News Release

Enough About Russia? U.S. Openly Interfering in Venezuela, Violating OAS Charter

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170321_-_rex_tillerson_-_0535_4e05df9c54c130fbe6673086f1309b33.nbcnews-ux-2880-1000Secretary of State Rex Tillerson stated Tuesday afternoon regarding Venezuela: “We are evaluating all of our policy options as to what can we do to create a change of conditions where either [President of Venezuela Nicolas] Maduro decides he doesn’t have a future and wants to leave of his own accord or we can return the government processes back to their constitution.” See video.

The following analysts scrutinize much of Tillerson’s characterization of Venezuela’s election in his remarks, but particularly note that the U.S. government is openly interfering in Venezuela’s electoral system. They also note that this violates the Organization of American States Charter, which unequivocally states:

Article 19: “No State or group of States has the right to intervene, directly or indirectly, for any reason whatever, in the internal or external affairs of any other State. The foregoing principle prohibits not only armed force but also any other form of interference or attempted threat against the personality of the State or against its political, economic, and cultural elements.”

Article 20: “No State may use or encourage the use of coercive measures of an economic or political character in order to force the sovereign will of another State and obtain from it advantages of any kind.”

SUSAN SCOTT,  syscott at sonic.net
Scott is with the National Lawyers Guild Task Force on the Americas. She questions the legality of U.S. sanctions as well as funding of opposition groups in Venezuela and elsewhere.

DAN KOVALIK, (412) 335-6442, DKovalik@usw.org
Kovalik is author of the just-released book The Plot to Scapegoat Russia: How the CIA and the Deep State Have Conspired to Vilify Russia. He teaches international human rights at the University of Pittsburgh School of Law. He was just in Venezuela and contrasts focusing on any possible allegation regarding Russian interference in the 2016 U.S. election, while the U.S. government is openly getting away with interfering in Venezuela and elsewhere.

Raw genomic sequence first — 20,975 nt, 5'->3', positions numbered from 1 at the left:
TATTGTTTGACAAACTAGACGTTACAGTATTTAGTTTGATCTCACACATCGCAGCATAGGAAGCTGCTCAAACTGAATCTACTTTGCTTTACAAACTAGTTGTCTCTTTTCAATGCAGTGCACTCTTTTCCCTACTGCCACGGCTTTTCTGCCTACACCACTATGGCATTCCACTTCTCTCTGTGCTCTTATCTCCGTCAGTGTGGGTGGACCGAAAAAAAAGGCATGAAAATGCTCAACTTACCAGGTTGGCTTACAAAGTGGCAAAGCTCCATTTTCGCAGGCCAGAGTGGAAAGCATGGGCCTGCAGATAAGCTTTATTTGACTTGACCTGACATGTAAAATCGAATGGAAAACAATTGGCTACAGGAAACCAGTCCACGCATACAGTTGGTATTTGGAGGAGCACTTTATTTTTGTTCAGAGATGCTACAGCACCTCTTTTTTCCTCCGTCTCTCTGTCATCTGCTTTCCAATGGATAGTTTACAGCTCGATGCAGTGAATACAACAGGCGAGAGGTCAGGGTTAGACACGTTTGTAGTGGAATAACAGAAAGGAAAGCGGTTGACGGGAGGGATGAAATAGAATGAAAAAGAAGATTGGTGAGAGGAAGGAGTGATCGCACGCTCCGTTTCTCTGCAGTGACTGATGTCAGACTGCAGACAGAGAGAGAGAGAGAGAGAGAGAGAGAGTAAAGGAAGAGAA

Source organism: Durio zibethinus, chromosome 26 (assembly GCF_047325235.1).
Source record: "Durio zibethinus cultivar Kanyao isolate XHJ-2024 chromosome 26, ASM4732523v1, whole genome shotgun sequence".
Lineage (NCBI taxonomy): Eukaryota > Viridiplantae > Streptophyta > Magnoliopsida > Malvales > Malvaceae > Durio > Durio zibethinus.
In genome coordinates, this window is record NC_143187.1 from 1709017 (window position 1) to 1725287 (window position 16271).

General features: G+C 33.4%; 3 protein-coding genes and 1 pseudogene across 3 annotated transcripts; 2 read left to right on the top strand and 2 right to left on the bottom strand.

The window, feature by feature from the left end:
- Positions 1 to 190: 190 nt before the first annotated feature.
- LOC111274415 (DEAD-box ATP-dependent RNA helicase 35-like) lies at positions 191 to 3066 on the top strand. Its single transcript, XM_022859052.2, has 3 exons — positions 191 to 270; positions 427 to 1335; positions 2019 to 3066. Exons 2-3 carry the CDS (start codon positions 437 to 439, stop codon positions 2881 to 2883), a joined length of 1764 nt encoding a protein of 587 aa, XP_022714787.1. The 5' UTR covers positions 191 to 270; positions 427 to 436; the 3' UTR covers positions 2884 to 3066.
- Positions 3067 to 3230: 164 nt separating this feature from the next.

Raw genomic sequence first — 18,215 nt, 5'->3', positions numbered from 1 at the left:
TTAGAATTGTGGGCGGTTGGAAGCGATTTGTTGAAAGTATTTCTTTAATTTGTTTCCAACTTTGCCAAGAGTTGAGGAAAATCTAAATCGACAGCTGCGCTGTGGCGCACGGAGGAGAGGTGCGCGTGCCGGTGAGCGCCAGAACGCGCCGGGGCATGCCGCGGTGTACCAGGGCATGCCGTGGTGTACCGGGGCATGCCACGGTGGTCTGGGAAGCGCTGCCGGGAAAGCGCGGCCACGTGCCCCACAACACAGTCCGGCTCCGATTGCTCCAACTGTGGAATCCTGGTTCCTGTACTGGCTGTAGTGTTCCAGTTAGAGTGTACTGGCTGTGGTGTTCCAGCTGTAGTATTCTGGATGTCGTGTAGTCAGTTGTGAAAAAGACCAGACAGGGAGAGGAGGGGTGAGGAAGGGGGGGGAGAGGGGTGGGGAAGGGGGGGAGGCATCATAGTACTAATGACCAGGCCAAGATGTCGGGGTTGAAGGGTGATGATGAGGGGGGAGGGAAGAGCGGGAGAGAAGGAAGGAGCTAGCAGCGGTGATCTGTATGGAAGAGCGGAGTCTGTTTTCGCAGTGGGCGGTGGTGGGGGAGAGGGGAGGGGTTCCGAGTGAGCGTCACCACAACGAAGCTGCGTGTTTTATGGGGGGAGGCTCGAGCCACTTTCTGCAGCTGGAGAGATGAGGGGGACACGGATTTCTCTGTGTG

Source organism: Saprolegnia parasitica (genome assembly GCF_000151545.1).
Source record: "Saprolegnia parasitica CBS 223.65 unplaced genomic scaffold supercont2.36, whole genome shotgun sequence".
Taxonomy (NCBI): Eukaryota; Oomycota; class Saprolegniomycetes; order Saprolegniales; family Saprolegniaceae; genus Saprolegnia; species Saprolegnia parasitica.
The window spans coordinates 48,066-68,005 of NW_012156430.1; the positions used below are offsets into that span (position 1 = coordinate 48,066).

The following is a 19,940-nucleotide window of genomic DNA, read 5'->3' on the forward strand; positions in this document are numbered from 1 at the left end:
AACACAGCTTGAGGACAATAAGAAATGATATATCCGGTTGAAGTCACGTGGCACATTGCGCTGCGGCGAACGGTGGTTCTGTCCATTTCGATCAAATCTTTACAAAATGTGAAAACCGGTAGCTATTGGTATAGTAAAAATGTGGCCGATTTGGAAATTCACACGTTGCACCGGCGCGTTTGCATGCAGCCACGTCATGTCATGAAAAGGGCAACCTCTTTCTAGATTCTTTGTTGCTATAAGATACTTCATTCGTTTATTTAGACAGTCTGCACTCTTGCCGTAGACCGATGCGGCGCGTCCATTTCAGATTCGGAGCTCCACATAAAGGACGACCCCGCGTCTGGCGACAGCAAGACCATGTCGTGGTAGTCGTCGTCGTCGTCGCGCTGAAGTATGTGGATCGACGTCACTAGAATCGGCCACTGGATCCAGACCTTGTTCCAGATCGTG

At the White House news conference Monday, Sec. of Treasury Steven Mnuchin was asked:

Q: “Sixteen years ago, Secretary Powell signed an agreement in South America in which the U.S. completely ruled out support of coups that would have an indirect change of government throughout Latin America, and supported direct succession. This occurred in Haiti when President Aristide was overthrown. Are you still abiding by the agreement Secretary Powell signed, and ruling out U.S. support of a coup or of an uprising against the Maduro regime that brings in new leadership?”

Sec. Mnuchin: “Again, I’m just going to comment on — we are focused on the democratic process, and that’s what we’re focused on right now.”

See recent piece by Mark Weisbrot: “Harsher sanctions on Venezuela will only worsen the nation’s crisis,” which states: “Under U.S. law, the president’s executive order has to state an obvious falsehood, that there is ‘a national emergency with respect to the unusual and extraordinary threat to the national security’ of the United States caused by Venezuela. And the sanctions clearly violate the Charter of the Organization of American States (Chapter 4, Article 19), as well as other international treaties to which the U.S. is a signatory.”

Background: The Real News reports “Dov Levin of Carnegie Mellon University looked at U.S. and Russian interference in other countries’ elections since World War II and found that the U.S. was far in the lead, interfering over 80 times.”